Carolina Bride

Traditions of Thailand

After Bae Chuaparm returned to Thailand, Brett Cato didn’t know where their relationship would take them. Bae had come to Charlotte as an au pair, getting an education while working as a nanny. The couple met on and became inseparable after their first date. Discovering they had a shared love of travel, they even took a trip to Charleston together.

When Bae’s visa ran out, they decided to try a long-distance relationship. “We were exactly 12 hours apart (with the time difference),” Brett recalls. “When she was going to bed, I’d be getting up.” The pair took every opportunity to Skype with each other, but after six months he took a chance on their relationship. Using all of his vacation time, Brett flew out to celebrate Songkran (the Thai New Year) with Bae.

Just as they had traveled around Brett’s homeland, the couple took the opportunity to explore Thailand together. When they arrived at the Bang Pa-In Palace in Ayutthaya, the serene gardens provided the perfect opportunity for Brett to pop the question. “I wanted to propose to her, but I didn’t know where I was going to do it,” he says. “I wanted it to be a private moment, and there was nobody in the gardens; it was beautiful.”

Later that night, Brett and Bae shared the news with her family. “We had a conversation with her parents and they said they wanted to have a traditional Thai wedding,” Brett says. “I completely agreed, and for the next six months we were trying to figure out all the things we needed to do.” The couple followed all the Thai traditions, like getting their wedding day blessed. Using the bride’s and groom’s birthday and year, a seer predicts the best days for them to wed. Since eight is a lucky number in Asia, the pair chose Jan. 8 for their big day.

Continuing with tradition, the wedding was held at the bride’s home, with monks from the local temple performing the service. While Brett and Bae were putting on their Thai garb, her family moved all the furniture and put down ornate rugs for relatives and a few close friends. The monks performed several rituals to bless the marriage. At one point, a monk drew a design on Brett’s forehead which he then had to redraw on Bae’s. “I had no idea what they had drawn,” he laughs. “Bae’s dad had to help me a little.”Once they were married, the couple put on a hat that connected in the middle (symbolizing they were now one). Then, each guest approached the newlyweds with two strings and a conch shell filled with water. One string was wrapped around Bae’s wrist, the other around Brett’s, and the guests poured water over their joined hands. “It’s a way to bless the marriage and have a personal moment with the bride and groom,” he says. “It’s really emotional, too.”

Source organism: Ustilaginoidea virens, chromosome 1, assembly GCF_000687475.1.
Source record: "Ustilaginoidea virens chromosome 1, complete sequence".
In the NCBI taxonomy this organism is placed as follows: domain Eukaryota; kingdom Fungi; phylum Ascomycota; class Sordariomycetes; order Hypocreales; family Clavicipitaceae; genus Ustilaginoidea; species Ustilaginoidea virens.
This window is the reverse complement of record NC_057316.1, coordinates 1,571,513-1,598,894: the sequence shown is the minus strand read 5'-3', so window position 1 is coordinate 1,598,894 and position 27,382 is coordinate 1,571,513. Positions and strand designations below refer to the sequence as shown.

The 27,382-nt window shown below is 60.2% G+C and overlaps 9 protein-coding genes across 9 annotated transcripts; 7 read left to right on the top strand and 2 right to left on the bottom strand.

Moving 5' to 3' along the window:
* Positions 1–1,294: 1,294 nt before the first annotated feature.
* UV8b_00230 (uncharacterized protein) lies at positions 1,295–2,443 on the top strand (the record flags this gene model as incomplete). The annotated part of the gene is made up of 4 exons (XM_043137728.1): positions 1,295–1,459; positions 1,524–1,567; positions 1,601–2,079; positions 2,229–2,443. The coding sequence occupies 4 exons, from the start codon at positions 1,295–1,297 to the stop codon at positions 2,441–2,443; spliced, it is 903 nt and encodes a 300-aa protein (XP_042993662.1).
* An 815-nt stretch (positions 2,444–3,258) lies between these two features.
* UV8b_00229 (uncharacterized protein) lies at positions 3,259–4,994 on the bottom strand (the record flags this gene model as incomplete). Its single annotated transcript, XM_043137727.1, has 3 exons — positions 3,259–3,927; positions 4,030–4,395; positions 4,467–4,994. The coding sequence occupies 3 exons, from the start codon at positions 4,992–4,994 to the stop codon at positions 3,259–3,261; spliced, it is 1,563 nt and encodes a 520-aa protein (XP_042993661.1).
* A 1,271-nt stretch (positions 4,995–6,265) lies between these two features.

For the evening reception, Bae changed into a white gown and Brett into a tux. The party was held at a ballroom on her dad’s military base, and while there were speeches and dancing, the pair didn’t dance with their parents or each other. Instead, Brett and Bae stood at the end of a red carpet and all 600 guests stopped to take a picture with them. “It’s the thing you do,” says Brett. “If you don’t get a picture with the bride and groom, it’s like you weren’t there.”

All the vendors were from Thailand except for Lindsey Lee Photography. “We invited them along for the ride,” he adds. “Lindsey took us out the day after the wedding and did a whole day of photography in sunflower fields. She did a great job.”

Since the wedding in Thailand and their honeymoon in Nepal, the couple hasn’t slowed down on their travel plans. In celebration of the holidays and their recent anniversary, Brett and Bae took a tour of the American Southwest. They went to Las Vegas and the Grand Canyon and hit Death Valley as their last stop. “We enjoyed some of the treasures of the Southwest,” says Brett. “It was a fantastic and amazing first anniversary.”

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Lindsey Lee Photography


Continue reading real wedding stories! Up next: ’North and South’